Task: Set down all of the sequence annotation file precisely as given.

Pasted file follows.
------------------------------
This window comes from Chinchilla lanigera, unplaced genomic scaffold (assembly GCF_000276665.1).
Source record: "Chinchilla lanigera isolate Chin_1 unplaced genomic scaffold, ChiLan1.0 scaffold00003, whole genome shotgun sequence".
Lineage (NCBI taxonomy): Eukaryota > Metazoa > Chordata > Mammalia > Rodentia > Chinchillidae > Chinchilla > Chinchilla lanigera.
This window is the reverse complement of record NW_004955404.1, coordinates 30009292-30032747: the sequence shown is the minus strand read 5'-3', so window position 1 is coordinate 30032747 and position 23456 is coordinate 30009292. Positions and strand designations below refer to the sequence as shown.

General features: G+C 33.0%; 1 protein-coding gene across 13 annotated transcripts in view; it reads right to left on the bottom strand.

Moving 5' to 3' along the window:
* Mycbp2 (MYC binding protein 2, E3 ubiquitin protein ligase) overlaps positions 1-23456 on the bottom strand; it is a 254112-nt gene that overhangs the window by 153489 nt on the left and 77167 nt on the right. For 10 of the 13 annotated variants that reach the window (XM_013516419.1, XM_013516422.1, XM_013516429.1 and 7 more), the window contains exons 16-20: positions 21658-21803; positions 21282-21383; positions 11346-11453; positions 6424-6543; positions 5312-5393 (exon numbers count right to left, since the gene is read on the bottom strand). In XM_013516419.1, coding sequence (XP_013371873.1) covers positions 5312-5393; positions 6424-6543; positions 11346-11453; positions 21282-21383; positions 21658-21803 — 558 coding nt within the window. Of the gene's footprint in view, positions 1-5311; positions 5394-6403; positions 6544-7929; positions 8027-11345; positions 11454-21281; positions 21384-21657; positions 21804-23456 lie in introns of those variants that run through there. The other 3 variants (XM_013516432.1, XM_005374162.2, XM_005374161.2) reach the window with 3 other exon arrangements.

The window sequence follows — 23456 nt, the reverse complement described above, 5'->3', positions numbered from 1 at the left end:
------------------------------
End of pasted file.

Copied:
This window comes from Chinchilla lanigera, unplaced genomic scaffold (assembly GCF_000276665.1).
Source record: "Chinchilla lanigera isolate Chin_1 unplaced genomic scaffold, ChiLan1.0 scaffold00003, whole genome shotgun sequence".
Lineage (NCBI taxonomy): Eukaryota > Metazoa > Chordata > Mammalia > Rodentia > Chinchillidae > Chinchilla > Chinchilla lanigera.
This window is the reverse complement of record NW_004955404.1, coordinates 30009292-30032747: the sequence shown is the minus strand read 5'-3', so window position 1 is coordinate 30032747 and position 23456 is coordinate 30009292. Positions and strand designations below refer to the sequence as shown.

General features: G+C 33.0%; 1 protein-coding gene across 13 annotated transcripts in view; it reads right to left on the bottom strand.

Moving 5' to 3' along the window:
* Mycbp2 (MYC binding protein 2, E3 ubiquitin protein ligase) overlaps positions 1-23456 on the bottom strand; it is a 254112-nt gene that overhangs the window by 153489 nt on the left and 77167 nt on the right. For 10 of the 13 annotated variants that reach the window (XM_013516419.1, XM_013516422.1, XM_013516429.1 and 7 more), the window contains exons 16-20: positions 21658-21803; positions 21282-21383; positions 11346-11453; positions 6424-6543; positions 5312-5393 (exon numbers count right to left, since the gene is read on the bottom strand). In XM_013516419.1, coding sequence (XP_013371873.1) covers positions 5312-5393; positions 6424-6543; positions 11346-11453; positions 21282-21383; positions 21658-21803 — 558 coding nt within the window. Of the gene's footprint in view, positions 1-5311; positions 5394-6403; positions 6544-7929; positions 8027-11345; positions 11454-21281; positions 21384-21657; positions 21804-23456 lie in introns of those variants that run through there. The other 3 variants (XM_013516432.1, XM_005374162.2, XM_005374161.2) reach the window with 3 other exon arrangements.

The window sequence follows — 23456 nt, the reverse complement described above, 5'->3', positions numbered from 1 at the left end: